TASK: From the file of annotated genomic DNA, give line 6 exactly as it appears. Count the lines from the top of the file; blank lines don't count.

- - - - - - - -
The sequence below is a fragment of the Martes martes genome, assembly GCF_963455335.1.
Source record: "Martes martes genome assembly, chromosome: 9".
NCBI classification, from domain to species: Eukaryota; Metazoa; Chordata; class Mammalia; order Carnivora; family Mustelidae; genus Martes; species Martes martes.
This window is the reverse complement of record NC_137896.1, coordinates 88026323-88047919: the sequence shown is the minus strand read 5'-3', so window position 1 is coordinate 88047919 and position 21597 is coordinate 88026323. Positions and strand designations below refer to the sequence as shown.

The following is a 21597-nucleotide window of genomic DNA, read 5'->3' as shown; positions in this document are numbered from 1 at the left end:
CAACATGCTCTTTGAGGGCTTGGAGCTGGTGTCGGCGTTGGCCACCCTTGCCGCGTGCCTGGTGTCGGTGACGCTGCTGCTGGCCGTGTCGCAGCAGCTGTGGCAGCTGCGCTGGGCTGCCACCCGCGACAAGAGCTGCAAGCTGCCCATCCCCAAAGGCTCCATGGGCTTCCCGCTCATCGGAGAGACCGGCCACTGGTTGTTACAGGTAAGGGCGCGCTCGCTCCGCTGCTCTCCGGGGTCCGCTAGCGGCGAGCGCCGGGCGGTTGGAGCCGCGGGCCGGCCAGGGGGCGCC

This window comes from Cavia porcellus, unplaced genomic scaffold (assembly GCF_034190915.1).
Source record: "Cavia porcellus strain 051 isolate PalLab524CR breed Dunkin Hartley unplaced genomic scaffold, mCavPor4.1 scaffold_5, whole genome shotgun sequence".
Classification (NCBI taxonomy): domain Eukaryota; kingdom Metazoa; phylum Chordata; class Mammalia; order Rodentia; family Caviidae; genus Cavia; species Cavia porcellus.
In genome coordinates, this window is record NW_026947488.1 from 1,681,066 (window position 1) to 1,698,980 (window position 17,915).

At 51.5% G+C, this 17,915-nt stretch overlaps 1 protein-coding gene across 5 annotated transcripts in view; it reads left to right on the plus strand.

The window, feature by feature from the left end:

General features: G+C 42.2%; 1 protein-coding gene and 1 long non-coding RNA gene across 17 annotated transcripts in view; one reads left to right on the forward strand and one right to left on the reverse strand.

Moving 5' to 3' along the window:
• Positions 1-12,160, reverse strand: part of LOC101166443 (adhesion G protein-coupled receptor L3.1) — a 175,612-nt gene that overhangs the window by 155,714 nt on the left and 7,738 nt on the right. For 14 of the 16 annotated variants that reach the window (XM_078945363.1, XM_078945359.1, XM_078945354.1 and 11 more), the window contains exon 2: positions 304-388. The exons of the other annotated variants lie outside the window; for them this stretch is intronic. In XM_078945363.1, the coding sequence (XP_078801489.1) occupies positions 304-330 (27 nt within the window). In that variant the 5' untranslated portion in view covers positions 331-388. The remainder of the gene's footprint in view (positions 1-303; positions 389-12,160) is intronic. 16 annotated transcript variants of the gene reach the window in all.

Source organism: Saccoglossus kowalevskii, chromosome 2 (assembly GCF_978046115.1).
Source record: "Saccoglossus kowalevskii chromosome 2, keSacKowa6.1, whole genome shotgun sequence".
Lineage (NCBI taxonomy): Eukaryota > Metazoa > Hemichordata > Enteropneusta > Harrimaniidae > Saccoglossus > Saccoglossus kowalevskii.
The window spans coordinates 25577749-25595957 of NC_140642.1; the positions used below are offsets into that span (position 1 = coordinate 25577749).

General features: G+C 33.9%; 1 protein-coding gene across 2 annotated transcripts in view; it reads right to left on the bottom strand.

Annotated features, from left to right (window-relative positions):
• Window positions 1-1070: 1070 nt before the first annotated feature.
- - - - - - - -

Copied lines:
CAACATGCTCTTTGAGGGCTTGGAGCTGGTGTCGGCGTTGGCCACCCTTGCCGCGTGCCTGGTGTCGGTGACGCTGCTGCTGGCCGTGTCGCAGCAGCTGTGGCAGCTGCGCTGGGCTGCCACCCGCGACAAGAGCTGCAAGCTGCCCATCCCCAAAGGCTCCATGGGCTTCCCGCTCATCGGAGAGACCGGCCACTGGTTGTTACAGGTAAGGGCGCGCTCGCTCCGCTGCTCTCCGGGGTCCGCTAGCGGCGAGCGCCGGGCGGTTGGAGCCGCGGGCCGGCCAGGGGGCGCC